The changing face of endorsements as they get more mainstream – and whiter

Celebrity endorsements for cannabinoid products have been growing increasingly mainstream. What was once the purview of more “controversial” or “alternative” names like Snoop Dogg, Kim Kardashian or Tommy Chong has now become the territory of mainstream celebrities and stars designed to appeal to a wider audience than ever before.

Martha Stewart (pictured, left) has just expanded her range of hemp-derived CBD products to include topicals after initially teaming up with Canopy Growth to launch a line of hemp-derived CBD “wellness supplements” with flavour profiles inspired by her favourite recipes. They include gummies, soft gels and oil drops.

In sports, UFC fighters and skateboarders have given way to golfers and Nascar drivers as hemp brands look to move beyond alternative consumers that may already be familiar with their products to previously untapped market segments. cbdMD has signed a bevy of professional golfers including Major winner Bubba Watson.

Meanwhile, racing driver Tyler Reddick recently signed an agreement to promote hemp-based cannabinoid brand 3Chi during the 2022 NASCAR Cup Series – particularly interesting as 3Chi specialises in a variety of more controversial and less mainstream hemp THC products including delta-8, delta-10 and even delta-6a10a THC lines.

This all shows how the face of CBD is rapidly changing. And conversations about using it are growing more mainstream. Stars that would not have discussed usage for fear of repercussions are becoming more frank.

 

Past time to ditch the stigma

 

Basketball star Kevin Durant announced a partnership between his multimedia company Boardroom and the cannabis technology firm Weedmaps last year. Commenting on the deal during an Out of Office podcast episode, Durant said: “I think it’s far past time to address the stigmas around cannabis that still exist in the sports world as well as globally.”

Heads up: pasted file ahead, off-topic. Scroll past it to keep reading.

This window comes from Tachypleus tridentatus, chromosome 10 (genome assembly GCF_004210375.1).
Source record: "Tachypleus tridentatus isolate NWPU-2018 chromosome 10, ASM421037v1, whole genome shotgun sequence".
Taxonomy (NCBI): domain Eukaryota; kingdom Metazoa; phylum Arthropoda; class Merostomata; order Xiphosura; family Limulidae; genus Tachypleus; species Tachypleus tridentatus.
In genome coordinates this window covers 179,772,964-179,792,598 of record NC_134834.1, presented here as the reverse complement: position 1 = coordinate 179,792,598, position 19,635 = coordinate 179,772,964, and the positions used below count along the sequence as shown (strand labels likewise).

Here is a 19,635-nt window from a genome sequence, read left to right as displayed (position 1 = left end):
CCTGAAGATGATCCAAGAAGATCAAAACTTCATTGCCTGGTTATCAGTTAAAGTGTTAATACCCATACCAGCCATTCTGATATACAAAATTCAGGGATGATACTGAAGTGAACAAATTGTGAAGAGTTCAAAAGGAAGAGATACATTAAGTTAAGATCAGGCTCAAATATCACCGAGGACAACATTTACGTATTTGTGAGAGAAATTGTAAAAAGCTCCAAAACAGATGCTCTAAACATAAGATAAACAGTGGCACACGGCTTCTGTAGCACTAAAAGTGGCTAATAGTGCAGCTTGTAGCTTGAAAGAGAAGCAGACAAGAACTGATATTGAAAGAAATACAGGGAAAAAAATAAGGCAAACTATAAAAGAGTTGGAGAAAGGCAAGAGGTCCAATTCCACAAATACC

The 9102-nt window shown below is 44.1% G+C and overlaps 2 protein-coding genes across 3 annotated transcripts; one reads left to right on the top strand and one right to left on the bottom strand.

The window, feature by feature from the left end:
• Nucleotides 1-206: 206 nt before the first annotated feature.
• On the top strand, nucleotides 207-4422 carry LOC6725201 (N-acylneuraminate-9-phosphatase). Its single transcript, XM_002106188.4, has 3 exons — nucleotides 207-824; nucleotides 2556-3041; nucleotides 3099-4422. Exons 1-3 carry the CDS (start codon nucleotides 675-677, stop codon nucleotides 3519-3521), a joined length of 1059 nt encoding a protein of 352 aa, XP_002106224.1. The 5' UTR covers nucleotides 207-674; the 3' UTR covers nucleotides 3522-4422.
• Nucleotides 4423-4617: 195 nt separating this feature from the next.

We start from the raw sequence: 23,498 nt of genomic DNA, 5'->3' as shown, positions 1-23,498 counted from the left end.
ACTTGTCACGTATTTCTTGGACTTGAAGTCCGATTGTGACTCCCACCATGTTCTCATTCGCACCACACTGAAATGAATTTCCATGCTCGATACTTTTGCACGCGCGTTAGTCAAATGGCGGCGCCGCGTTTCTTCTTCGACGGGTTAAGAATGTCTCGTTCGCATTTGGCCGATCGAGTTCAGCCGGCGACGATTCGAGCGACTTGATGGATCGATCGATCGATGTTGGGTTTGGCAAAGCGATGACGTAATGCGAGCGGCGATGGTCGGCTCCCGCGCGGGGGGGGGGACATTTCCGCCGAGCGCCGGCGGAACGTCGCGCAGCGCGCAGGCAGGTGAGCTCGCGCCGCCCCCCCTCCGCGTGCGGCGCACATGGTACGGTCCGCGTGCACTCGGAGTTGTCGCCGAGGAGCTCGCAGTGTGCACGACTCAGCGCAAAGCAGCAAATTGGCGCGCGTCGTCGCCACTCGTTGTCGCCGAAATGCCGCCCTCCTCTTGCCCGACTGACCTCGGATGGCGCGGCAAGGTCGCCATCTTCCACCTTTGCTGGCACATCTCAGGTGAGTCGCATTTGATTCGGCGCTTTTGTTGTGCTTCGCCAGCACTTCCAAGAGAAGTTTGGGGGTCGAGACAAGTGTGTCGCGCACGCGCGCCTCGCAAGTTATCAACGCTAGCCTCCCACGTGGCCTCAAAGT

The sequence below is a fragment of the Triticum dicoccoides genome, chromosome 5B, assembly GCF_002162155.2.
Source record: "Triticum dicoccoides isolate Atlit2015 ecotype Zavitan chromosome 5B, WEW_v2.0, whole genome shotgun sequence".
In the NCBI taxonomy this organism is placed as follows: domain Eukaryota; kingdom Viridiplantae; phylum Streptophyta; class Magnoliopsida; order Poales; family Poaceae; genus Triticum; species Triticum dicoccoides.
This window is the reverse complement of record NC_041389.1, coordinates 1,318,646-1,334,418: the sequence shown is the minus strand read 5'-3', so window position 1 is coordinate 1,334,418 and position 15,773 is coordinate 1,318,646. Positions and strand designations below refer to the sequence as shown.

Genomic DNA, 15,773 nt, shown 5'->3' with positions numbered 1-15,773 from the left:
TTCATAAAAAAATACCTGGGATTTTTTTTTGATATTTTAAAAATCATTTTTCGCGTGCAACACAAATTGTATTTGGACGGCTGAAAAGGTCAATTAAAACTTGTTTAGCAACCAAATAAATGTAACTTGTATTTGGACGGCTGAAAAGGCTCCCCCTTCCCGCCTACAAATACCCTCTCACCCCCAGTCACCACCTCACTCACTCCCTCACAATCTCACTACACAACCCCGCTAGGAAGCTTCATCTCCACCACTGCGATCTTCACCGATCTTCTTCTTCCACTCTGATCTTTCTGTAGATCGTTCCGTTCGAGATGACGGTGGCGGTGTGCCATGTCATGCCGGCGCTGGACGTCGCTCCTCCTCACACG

Durant claims that “the Band-Aid’s been ripped off” the social stigma and there is more open conversation around cannabis use in the league but there are still some concerns about the drug’s prior associations.

“There’s just a lot of stuff that’s being thrown into the pot that’s got a lot of guys wanting to not speak on it,” he said. “But the benefits of using cannabis throughout the season or off season, recovering from games and getting sleep [seem undeniable]… It’s hard to sleep when you’re travelling so much and you’re on the road so much and playing four basketball games throughout the six-month season.”

But if cannabinoid products are coming into the mainstream then where does that leave its original pioneers such as Snoop Dogg (pictured above, right)?

There also remains a separate, important, argument about why a musician – and it must be noted a non-white artist – so established he can perform in the Super Bowl half-time show is still labelled as risqué or alternative by many. But that is outside the scope of this discussion.

 

Who was there first?

 

In a recent interview with The Hollywood Reporter, Snoop Dogg voiced concerns that the modern-day cannabis industry isn’t inclusive to the people of colour who pioneered it.

“The people who were actually there before it was legal, when they were trying to find ways to create and build, they should be the ones that get the first opportunities, not the people with the most money,” said Snoop. “That’s the backwards way of doing it, and I think in the future it’s going to switch because it’s so accessible.”

He called for compensation for people of colour because it was more difficult for them to become licensed and get dispensaries if they had criminal records dating from the time when cannabis was illegal – a theme tying into the ongoing debate over the lack of impact of social equity programmes in state cannabis licensing – a topic of an upcoming CBD-Intel feature piece.

“They put so many different hurdles in front of us to where it becomes like an industry that’s not for us, but we do all the promoting of it, buying it and making it what it is,” he said.

“The millionaires have to understand that when you jump into our world, you’ve got to compensate us. You can’t just steal our shit and think we’re going to sit back and take that. We ain’t that generation. We feel like hip-hop and the culture in general, from jazz music to right now, has helped cannabis become most infamous for what it is.”

CBD-Intel staff

Photos: Gage Skidmore / NRK P3

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